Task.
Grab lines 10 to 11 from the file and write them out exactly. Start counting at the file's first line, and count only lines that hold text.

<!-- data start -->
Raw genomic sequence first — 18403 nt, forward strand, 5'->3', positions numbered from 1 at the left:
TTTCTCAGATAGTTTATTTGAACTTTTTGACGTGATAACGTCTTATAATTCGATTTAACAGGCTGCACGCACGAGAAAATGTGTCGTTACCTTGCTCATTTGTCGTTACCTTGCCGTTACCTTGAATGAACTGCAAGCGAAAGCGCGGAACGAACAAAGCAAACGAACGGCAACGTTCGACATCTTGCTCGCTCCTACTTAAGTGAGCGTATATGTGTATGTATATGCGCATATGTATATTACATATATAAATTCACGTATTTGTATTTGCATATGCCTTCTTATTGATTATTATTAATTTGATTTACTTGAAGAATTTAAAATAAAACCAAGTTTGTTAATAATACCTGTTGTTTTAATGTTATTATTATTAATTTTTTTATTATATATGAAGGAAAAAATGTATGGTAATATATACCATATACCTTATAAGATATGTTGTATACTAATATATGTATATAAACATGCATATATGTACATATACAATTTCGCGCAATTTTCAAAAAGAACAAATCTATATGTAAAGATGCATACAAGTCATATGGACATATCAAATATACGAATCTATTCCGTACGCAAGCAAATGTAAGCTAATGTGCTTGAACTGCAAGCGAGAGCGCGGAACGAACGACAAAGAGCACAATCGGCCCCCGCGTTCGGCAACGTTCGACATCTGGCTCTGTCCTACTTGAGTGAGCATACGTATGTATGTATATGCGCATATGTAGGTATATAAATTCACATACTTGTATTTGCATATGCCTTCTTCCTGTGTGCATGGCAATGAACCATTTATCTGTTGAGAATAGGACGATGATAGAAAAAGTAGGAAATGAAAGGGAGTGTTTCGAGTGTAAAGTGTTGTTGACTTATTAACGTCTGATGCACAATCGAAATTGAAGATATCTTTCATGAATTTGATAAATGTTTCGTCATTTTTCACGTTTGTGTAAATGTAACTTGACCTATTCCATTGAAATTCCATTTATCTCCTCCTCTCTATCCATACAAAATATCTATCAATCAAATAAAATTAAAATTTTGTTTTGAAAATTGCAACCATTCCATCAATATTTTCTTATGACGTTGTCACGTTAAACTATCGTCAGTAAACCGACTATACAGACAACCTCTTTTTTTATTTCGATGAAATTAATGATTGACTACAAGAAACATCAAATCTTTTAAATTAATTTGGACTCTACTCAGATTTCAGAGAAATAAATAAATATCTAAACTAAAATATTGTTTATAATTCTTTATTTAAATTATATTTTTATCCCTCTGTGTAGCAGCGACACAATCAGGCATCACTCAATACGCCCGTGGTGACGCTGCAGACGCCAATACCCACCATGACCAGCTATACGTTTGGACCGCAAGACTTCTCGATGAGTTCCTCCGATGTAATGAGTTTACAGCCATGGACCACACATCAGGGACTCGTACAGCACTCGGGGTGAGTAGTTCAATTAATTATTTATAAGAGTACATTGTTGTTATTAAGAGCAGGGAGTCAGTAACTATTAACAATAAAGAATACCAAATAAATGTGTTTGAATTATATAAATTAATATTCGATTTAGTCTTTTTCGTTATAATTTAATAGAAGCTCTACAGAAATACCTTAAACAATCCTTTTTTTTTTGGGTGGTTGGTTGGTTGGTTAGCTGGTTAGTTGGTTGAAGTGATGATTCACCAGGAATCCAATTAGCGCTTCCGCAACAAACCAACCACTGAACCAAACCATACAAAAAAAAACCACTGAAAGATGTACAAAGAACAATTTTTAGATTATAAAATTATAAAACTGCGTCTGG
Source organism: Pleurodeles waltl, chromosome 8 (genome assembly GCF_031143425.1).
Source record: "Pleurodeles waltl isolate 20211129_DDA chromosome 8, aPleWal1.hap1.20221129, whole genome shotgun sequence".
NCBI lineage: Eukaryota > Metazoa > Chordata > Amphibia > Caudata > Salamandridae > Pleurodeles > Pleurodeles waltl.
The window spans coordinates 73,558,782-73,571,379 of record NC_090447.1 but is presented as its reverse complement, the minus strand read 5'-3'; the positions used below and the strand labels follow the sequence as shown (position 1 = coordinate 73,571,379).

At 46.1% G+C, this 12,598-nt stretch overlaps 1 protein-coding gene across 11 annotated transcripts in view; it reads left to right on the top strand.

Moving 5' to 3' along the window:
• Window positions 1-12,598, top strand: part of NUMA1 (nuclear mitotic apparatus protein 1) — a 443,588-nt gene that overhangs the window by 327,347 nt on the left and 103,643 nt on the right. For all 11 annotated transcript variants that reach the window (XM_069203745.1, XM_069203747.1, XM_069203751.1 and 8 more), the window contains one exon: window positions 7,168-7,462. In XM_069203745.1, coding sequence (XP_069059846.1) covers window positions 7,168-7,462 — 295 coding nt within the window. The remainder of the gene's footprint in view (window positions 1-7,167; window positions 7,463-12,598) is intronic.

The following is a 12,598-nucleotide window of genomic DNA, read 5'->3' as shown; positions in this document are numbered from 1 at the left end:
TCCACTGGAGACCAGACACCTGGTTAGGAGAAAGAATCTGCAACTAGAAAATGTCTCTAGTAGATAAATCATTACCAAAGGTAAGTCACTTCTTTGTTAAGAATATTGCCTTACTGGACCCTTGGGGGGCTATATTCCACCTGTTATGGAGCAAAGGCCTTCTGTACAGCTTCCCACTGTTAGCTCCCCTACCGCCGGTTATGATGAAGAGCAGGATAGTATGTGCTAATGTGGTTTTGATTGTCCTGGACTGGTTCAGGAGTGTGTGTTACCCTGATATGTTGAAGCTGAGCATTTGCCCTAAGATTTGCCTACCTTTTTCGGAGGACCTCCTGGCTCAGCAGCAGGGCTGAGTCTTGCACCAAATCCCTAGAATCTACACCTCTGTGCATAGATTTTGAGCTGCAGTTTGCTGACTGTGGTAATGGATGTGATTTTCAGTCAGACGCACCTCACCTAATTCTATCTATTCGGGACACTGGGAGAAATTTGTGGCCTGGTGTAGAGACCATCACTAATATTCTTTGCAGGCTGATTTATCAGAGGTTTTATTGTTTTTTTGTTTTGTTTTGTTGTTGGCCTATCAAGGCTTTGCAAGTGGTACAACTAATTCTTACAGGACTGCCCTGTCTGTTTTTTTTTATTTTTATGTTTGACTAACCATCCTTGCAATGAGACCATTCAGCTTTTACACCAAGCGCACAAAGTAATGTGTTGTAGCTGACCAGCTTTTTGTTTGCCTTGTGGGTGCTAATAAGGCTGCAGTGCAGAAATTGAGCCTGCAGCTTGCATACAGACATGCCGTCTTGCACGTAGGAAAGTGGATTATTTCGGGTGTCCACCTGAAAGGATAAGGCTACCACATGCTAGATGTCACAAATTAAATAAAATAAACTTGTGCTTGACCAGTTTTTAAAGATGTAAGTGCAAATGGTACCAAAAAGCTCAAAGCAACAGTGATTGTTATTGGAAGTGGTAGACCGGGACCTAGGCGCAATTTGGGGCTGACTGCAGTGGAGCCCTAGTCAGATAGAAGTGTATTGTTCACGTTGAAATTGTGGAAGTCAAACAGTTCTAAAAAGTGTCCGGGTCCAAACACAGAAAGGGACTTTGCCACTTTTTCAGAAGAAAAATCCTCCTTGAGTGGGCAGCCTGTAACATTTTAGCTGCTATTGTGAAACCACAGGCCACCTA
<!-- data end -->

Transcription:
The following is a 12,598-nucleotide window of genomic DNA, read 5'->3' as shown; positions in this document are numbered from 1 at the left end:
TCCACTGGAGACCAGACACCTGGTTAGGAGAAAGAATCTGCAACTAGAAAATGTCTCTAGTAGATAAATCATTACCAAAGGTAAGTCACTTCTTTGTTAAGAATATTGCCTTACTGGACCCTTGGGGGGCTATATTCCACCTGTTATGGAGCAAAGGCCTTCTGTACAGCTTCCCACTGTTAGCTCCCCTACCGCCGGTTATGATGAAGAGCAGGATAGTATGTGCTAATGTGGTTTTGATTGTCCTGGACTGGTTCAGGAGTGTGTGTTACCCTGATATGTTGAAGCTGAGCATTTGCCCTAAGATTTGCCTACCTTTTTCGGAGGACCTCCTGGCTCAGCAGCAGGGCTGAGTCTTGCACCAAATCCCTAGAATCTACACCTCTGTGCATAGATTTTGAGCTGCAGTTTGCTGACTGTGGTAATGGATGTGATTTTCAGTCAGACGCACCTCACCTAATTCTATCTATTCGGGACACTGGGAGAAATTTGTGGCCTGGTGTAGAGACCATCACTAATATTCTTTGCAGGCTGATTTATCAGAGGTTTTATTGTTTTTTTGTTTTGTTTTGTTGTTGGCCTATCAAGGCTTTGCAAGTGGTACAACTAATTCTTACAGGACTGCCCTGTCTGTTTTTTTTTATTTTTATGTTTGACTAACCATCCTTGCAATGAGACCATTCAGCTTTTACACCAAGCGCACAAAGTAATGTGTTGTAGCTGACCAGCTTTTTGTTTGCCTTGTGGGTGCTAATAAGGCTGCAGTGCAGAAATTGAGCCTGCAGCTTGCATACAGACATGCCGTCTTGCACGTAGGAAAGTGGATTATTTCGGGTGTCCACCTGAAAGGATAAGGCTACCACATGCTAGATGTCACAAATTAAATAAAATAAACTTGTGCTTGACCAGTTTTTAAAGATGTAAGTGCAAATGGTACCAAAAAGCTCAAAGCAACAGTGATTGTTATTGGAAGTGGTAGACCGGGACCTAGGCGCAATTTGGGGCTGACTGCAGTGGAGCCCTAGTCAGATAGAAGTGTATTGTTCACGTTGAAATTGTGGAAGTCAAACAGTTCTAAAAAGTGTCCGGGTCCAAACACAGAAAGGGACTTTGCCACTTTTTCAGAAGAAAAATCCTCCTTGAGTGGGCAGCCTGTAACATTTTAGCTGCTATTGTGAAACCACAGGCCACCTA